Snow falls in Anchorage with more on the way
Updated at 10:37 a.m. on Thursday, Dec. 1
Just hours into December, Anchorage has already picked up more snow this month than October and November combined, with 5.1 inches recorded since midnight. This is also about twice as much as the December 2015 total of 2.6 inches. This brings the 2016-2017 snow season total to just over 9 inches.
December is generally the snowiest month of the year for Anchorage, with an average monthly snowfall of 16.7 inches. Some other areas of the bowl recorded lesser totals.
Other areas in Southcentral have reported even more snow Thursday. Girdwood reported 6 inches in town, with 10 inches of snow recorded at the top of Alyeska in the last 24 hours. A storm-spotter in Valdez reports 11 inches of snow, with reports of lower amounts in Seward, Kenai and Homer.
The snow moved into Southcentral on Wednesday afternoon, and began falling in the Anchorage bowl after 9 p.m. Wednesday. The National Weather Service (NWS) office in Sand Lake recorded 0.1 inch of snow before midnight, which brings the November snowfall total to 1.3 inches, making it Anchorage’s third least-snowiest November.
Snowfall increased during the overnight hours, with more than 3 inches recorded by 8 a.m. at the NWS office since midnight Thursday.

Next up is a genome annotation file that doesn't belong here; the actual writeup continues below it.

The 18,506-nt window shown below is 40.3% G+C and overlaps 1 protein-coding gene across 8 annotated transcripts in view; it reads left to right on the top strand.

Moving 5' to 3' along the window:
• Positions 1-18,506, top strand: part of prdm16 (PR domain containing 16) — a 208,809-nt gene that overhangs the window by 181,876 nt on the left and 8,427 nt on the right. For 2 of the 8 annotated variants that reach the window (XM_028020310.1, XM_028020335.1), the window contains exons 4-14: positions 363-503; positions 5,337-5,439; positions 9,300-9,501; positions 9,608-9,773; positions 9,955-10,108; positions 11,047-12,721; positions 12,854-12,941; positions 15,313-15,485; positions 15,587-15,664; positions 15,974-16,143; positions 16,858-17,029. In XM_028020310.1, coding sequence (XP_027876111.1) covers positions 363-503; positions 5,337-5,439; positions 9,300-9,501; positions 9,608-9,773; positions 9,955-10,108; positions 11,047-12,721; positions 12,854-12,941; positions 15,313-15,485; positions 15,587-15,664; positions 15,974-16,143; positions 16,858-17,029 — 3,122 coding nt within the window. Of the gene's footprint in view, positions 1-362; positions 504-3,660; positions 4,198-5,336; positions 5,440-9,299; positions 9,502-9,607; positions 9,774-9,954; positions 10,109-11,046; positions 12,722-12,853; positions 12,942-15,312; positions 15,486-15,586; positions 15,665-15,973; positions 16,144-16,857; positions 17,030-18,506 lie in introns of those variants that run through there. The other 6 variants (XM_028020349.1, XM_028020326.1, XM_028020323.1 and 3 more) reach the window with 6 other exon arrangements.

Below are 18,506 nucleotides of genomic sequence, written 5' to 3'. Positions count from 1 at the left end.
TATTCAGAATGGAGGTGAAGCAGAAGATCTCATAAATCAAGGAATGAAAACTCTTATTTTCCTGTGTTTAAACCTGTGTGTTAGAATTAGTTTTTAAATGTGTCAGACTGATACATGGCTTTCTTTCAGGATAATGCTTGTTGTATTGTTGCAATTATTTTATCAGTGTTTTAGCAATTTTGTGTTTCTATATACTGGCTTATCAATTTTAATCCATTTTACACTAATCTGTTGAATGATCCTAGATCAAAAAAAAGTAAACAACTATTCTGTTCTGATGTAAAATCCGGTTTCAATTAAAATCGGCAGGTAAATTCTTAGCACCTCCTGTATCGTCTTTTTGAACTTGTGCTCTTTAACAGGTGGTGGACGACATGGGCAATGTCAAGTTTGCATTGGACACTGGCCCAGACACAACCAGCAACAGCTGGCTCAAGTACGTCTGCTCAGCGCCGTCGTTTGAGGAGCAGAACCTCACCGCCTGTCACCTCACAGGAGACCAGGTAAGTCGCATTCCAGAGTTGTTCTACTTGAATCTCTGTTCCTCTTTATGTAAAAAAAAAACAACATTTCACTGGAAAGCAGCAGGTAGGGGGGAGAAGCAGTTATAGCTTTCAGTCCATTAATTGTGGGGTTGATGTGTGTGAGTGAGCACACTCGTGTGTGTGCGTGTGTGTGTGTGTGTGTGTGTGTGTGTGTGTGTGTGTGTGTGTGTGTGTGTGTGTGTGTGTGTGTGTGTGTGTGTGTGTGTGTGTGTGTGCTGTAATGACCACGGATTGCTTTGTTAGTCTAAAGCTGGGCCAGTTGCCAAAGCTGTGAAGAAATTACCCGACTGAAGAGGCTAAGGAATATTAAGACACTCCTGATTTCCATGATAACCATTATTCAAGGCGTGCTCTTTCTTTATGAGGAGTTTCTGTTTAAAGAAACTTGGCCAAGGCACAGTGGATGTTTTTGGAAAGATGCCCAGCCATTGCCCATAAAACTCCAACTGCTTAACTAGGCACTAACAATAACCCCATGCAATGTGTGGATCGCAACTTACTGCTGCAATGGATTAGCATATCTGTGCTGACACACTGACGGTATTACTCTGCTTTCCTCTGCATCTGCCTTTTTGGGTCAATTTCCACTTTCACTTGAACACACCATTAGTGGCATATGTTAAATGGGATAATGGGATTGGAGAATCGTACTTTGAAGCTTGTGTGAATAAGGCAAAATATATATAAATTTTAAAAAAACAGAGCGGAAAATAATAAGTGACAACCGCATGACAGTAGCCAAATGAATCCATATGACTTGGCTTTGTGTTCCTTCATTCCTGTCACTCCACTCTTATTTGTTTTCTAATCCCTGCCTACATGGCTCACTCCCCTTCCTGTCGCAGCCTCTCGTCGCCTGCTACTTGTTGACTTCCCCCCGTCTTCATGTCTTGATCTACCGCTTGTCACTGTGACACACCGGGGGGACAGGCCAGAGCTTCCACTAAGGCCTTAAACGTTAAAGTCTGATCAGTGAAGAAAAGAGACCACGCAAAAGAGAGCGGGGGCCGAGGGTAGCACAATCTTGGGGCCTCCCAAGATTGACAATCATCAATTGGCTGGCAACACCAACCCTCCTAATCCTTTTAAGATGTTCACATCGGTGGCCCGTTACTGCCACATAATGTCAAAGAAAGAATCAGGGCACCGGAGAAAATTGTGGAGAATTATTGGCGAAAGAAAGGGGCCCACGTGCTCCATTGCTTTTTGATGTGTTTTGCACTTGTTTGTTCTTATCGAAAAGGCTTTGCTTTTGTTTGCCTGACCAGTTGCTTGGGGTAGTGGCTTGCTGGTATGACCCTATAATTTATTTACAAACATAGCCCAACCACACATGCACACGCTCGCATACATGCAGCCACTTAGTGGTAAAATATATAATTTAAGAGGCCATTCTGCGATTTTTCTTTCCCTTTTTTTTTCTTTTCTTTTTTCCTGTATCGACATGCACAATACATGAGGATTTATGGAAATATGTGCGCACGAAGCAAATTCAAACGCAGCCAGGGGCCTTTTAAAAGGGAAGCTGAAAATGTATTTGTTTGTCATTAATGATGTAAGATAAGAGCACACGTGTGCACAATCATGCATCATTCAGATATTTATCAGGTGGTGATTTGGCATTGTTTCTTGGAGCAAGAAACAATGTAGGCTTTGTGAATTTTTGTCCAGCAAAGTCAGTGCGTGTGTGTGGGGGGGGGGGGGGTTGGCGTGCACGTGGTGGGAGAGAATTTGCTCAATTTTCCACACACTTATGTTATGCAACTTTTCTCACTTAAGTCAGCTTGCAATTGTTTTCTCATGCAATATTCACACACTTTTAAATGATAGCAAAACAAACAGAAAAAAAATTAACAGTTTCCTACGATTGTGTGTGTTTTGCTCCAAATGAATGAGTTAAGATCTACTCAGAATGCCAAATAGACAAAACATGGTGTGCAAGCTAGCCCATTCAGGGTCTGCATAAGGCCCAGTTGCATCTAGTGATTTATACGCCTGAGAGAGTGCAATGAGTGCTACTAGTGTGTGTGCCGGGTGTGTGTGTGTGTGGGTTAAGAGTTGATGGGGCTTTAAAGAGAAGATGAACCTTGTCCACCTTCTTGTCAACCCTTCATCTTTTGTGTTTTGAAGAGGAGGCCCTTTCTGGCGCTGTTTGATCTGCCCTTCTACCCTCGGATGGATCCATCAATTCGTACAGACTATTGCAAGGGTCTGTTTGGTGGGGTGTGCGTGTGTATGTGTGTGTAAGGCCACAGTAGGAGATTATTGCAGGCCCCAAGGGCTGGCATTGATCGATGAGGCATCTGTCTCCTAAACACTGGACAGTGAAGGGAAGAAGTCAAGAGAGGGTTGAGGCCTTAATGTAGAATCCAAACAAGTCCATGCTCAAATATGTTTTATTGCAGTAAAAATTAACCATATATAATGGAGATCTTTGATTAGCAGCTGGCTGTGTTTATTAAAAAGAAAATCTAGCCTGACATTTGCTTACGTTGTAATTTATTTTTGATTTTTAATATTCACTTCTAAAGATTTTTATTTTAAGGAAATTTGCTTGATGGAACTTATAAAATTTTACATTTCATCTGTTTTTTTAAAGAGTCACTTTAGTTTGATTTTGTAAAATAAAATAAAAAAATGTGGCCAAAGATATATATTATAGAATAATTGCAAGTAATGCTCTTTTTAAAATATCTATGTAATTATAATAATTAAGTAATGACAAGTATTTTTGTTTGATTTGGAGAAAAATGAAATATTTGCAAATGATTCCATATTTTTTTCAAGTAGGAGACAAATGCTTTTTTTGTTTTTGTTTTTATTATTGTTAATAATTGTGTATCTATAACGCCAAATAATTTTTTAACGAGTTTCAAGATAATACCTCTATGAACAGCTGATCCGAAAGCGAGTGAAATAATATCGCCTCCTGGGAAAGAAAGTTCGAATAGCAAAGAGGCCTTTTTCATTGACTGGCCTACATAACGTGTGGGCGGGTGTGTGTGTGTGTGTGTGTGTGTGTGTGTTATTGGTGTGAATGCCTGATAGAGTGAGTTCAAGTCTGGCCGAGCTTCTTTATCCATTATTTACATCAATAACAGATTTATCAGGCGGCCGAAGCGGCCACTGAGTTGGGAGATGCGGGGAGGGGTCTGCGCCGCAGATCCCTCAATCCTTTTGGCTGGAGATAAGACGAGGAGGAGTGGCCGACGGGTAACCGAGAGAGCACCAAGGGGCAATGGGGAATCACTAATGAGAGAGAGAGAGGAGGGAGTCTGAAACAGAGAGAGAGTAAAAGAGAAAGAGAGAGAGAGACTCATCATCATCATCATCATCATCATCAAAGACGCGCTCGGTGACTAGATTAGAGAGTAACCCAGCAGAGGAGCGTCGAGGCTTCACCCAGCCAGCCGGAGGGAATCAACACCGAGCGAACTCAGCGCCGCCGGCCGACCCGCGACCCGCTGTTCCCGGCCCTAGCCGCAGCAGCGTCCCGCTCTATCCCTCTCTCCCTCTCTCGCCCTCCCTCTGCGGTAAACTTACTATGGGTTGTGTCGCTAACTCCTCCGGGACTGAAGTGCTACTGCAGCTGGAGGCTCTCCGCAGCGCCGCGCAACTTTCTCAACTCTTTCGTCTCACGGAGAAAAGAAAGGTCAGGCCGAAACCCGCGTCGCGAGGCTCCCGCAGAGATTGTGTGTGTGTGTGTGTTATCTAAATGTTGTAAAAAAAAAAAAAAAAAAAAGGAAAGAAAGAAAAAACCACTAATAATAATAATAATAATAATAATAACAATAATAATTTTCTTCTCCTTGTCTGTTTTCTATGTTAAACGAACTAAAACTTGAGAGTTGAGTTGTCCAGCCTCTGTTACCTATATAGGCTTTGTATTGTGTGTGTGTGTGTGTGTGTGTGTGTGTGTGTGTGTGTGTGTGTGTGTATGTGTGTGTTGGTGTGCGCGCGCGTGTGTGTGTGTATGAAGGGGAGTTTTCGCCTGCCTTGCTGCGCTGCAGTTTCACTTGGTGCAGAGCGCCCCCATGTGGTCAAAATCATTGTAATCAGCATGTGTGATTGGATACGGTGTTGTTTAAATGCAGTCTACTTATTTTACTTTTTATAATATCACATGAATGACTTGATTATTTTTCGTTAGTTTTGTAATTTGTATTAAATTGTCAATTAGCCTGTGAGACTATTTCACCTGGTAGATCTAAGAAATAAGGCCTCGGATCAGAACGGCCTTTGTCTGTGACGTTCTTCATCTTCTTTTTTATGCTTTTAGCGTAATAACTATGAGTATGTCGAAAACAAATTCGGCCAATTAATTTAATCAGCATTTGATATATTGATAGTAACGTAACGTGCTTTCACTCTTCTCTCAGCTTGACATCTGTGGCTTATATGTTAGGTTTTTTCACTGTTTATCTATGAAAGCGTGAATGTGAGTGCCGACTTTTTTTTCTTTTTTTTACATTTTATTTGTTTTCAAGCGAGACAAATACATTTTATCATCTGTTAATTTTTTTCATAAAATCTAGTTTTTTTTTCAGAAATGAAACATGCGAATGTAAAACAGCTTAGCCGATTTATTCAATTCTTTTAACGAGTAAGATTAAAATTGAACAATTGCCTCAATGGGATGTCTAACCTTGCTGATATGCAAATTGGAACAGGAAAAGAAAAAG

As of that time on Thursday, a release from the Anchorage Police Department reported one crash on the Glenn Highway at Ship Creek. The department stated that visibility is limited and urged motorists to use caution and slow down.
The heaviest snow expected in Anchorage will fall through midday, before snow tapers off into the afternoon hours. Another round of snow showers is expected to form late Thursday night and into the early morning hours on Friday, which could bring some additional light accumulation.
The Chugach National Forest Avalanche Information Center stated Thursday morning that avalanche danger is considerable in alpine areas and at the treeline as new snow and sustained winds have loaded a weak snowpack.
KTVA meteorologist Rachael Penton contributed to this report.